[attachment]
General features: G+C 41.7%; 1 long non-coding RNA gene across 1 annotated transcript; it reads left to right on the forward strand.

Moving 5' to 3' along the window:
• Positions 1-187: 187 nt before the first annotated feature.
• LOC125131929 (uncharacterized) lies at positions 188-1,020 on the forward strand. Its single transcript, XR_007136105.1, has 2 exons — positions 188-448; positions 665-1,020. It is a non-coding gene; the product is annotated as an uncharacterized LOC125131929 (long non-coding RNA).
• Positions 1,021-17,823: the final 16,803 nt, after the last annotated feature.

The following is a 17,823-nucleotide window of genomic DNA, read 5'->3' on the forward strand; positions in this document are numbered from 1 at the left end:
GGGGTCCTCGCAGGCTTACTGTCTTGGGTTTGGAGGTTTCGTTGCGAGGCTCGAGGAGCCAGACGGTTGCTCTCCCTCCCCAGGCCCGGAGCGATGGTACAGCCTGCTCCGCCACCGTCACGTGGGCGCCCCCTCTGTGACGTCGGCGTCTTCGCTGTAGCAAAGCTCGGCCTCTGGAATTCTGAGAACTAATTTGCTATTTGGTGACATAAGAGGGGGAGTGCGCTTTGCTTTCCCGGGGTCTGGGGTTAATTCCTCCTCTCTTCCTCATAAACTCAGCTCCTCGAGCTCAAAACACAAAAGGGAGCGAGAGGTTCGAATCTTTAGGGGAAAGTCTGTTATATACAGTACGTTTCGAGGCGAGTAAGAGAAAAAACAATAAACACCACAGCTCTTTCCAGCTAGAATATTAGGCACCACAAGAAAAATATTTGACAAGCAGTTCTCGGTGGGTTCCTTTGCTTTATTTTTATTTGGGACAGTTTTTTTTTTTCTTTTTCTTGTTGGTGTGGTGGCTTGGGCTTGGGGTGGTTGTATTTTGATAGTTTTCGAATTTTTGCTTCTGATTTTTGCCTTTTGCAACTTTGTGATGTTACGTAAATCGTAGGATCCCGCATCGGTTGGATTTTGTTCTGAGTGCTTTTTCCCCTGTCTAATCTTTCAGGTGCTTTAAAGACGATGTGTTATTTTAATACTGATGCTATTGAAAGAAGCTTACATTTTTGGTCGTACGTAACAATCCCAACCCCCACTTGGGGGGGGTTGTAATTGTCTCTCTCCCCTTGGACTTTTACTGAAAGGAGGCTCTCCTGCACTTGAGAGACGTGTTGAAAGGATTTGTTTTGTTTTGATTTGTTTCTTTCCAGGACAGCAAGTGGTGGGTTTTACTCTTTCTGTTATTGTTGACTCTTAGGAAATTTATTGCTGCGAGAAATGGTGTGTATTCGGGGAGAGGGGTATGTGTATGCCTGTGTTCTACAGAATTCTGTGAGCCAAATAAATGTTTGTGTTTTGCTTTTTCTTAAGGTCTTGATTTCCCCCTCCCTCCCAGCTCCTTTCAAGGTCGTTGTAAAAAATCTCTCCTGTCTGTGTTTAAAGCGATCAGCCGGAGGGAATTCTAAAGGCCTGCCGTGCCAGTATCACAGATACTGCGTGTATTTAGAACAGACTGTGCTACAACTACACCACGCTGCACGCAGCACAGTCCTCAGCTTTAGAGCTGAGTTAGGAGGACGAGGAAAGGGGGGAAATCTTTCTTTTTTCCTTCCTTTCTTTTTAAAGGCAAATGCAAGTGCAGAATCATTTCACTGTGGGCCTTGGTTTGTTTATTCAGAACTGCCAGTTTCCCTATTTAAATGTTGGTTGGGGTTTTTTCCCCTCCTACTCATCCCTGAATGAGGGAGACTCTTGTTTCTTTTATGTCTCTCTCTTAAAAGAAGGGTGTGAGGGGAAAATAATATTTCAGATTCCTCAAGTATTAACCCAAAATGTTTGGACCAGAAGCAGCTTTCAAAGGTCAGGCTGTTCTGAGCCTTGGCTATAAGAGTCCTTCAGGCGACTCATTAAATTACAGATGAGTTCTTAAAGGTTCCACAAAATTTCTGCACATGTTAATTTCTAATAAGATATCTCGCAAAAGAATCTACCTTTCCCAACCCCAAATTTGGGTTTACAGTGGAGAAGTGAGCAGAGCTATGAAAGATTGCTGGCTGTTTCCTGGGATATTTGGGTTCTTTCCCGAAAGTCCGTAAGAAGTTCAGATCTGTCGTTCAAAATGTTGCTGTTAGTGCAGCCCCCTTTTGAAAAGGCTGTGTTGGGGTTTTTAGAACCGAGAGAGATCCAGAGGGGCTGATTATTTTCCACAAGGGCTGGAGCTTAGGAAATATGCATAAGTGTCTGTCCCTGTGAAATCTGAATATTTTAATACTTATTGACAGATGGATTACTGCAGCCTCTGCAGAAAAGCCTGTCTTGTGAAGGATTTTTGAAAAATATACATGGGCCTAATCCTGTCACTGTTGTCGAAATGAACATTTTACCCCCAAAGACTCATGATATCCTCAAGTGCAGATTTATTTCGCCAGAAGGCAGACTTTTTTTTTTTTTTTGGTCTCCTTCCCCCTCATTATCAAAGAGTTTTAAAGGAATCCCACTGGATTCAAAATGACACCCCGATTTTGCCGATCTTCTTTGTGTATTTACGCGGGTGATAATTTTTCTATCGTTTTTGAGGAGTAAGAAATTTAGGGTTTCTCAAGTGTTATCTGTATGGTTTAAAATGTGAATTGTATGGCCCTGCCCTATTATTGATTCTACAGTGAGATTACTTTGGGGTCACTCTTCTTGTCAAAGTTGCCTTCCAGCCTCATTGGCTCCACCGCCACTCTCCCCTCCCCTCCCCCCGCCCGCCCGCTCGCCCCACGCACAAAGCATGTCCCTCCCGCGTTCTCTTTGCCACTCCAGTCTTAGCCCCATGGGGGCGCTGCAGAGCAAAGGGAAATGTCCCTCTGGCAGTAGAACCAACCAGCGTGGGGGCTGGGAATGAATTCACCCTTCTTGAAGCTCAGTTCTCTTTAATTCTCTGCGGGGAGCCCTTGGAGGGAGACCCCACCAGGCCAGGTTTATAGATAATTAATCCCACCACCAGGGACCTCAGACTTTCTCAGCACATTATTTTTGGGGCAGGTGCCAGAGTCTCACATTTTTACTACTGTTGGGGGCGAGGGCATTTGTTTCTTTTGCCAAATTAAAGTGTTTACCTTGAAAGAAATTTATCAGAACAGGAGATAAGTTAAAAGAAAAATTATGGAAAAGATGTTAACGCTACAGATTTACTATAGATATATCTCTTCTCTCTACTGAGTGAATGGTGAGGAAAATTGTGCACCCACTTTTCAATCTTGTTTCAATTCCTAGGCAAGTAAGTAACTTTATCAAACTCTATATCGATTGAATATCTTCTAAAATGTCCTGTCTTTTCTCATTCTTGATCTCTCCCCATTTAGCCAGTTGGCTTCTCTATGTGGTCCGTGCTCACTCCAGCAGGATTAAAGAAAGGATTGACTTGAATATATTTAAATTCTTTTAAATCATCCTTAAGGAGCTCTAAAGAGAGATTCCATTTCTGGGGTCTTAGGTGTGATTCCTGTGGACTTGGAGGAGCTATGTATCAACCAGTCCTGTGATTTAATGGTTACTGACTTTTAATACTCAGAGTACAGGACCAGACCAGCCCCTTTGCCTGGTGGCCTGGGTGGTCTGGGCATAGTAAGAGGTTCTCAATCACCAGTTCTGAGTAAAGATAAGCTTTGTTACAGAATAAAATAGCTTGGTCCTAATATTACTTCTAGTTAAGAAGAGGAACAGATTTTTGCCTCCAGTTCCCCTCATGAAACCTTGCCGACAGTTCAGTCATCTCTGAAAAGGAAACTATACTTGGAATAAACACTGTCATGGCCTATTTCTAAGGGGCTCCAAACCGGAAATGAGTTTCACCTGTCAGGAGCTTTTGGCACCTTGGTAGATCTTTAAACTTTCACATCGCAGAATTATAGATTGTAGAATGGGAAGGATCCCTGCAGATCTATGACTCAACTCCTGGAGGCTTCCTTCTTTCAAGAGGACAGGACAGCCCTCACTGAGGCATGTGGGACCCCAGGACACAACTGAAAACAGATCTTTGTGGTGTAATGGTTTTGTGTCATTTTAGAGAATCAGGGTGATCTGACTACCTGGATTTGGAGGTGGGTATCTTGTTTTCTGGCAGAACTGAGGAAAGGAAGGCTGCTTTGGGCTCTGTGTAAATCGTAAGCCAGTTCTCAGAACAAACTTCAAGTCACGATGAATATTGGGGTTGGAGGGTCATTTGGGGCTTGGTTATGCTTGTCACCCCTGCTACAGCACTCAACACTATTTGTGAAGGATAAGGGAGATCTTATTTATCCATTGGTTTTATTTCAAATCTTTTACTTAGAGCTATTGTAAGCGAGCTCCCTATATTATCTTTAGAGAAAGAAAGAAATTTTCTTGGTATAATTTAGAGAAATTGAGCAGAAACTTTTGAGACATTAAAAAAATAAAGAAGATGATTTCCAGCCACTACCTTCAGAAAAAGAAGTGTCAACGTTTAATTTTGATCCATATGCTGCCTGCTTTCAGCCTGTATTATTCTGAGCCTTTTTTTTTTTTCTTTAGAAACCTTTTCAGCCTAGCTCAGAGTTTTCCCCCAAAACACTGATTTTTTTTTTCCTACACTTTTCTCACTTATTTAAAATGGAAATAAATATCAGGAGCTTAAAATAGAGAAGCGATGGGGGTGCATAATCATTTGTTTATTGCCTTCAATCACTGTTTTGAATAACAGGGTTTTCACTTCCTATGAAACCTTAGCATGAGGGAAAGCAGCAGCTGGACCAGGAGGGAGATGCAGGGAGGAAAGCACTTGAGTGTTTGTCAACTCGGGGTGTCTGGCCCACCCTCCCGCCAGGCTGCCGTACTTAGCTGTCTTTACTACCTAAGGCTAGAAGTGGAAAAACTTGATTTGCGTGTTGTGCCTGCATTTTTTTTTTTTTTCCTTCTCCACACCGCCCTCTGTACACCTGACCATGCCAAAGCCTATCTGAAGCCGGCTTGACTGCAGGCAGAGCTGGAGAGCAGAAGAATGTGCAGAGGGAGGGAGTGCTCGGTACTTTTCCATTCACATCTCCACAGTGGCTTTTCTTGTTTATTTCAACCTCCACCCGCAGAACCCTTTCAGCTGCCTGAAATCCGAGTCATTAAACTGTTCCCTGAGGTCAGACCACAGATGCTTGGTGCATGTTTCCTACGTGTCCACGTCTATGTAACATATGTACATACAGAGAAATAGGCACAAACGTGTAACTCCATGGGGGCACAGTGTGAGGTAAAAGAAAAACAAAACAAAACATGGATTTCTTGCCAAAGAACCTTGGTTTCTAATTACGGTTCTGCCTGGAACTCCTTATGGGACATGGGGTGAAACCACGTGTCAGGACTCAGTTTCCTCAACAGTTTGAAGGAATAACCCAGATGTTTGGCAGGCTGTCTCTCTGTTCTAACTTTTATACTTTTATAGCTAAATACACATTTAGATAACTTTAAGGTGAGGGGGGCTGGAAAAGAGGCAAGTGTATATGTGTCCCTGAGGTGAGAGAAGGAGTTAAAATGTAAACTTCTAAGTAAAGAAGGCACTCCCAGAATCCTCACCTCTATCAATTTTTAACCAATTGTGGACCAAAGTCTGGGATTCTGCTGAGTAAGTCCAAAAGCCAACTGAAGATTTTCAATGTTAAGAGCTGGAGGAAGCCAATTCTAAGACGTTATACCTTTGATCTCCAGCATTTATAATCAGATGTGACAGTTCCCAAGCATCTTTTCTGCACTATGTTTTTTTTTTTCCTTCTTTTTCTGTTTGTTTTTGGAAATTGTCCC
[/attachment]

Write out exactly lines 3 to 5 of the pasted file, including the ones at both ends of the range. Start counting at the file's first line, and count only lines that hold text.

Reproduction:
• Positions 1-187: 187 nt before the first annotated feature.
• LOC125131929 (uncharacterized) lies at positions 188-1,020 on the forward strand. Its single transcript, XR_007136105.1, has 2 exons — positions 188-448; positions 665-1,020. It is a non-coding gene; the product is annotated as an uncharacterized LOC125131929 (long non-coding RNA).
• Positions 1,021-17,823: the final 16,803 nt, after the last annotated feature.